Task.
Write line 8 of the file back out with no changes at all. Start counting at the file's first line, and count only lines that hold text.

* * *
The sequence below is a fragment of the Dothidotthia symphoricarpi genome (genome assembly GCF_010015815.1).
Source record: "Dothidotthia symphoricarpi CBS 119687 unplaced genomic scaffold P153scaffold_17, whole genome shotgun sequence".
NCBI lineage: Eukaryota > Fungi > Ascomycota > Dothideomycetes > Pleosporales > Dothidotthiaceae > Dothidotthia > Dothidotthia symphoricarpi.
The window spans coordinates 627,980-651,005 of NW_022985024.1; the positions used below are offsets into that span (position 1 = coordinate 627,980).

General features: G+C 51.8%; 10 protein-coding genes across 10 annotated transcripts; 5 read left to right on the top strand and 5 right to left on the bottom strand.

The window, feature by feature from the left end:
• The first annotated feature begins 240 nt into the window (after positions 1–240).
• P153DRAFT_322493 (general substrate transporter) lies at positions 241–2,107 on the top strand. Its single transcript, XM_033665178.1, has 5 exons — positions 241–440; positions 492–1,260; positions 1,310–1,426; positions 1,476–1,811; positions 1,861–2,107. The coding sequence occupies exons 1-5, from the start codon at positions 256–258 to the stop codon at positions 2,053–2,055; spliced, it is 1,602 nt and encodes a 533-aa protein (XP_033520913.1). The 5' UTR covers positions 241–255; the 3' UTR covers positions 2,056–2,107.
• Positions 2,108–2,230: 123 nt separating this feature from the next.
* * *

• P153DRAFT_322493 (general substrate transporter) lies at positions 241–2,107 on the top strand. Its single transcript, XM_033665178.1, has 5 exons — positions 241–440; positions 492–1,260; positions 1,310–1,426; positions 1,476–1,811; positions 1,861–2,107. The coding sequence occupies exons 1-5, from the start codon at positions 256–258 to the stop codon at positions 2,053–2,055; spliced, it is 1,602 nt and encodes a 533-aa protein (XP_033520913.1). The 5' UTR covers positions 241–255; the 3' UTR covers positions 2,056–2,107.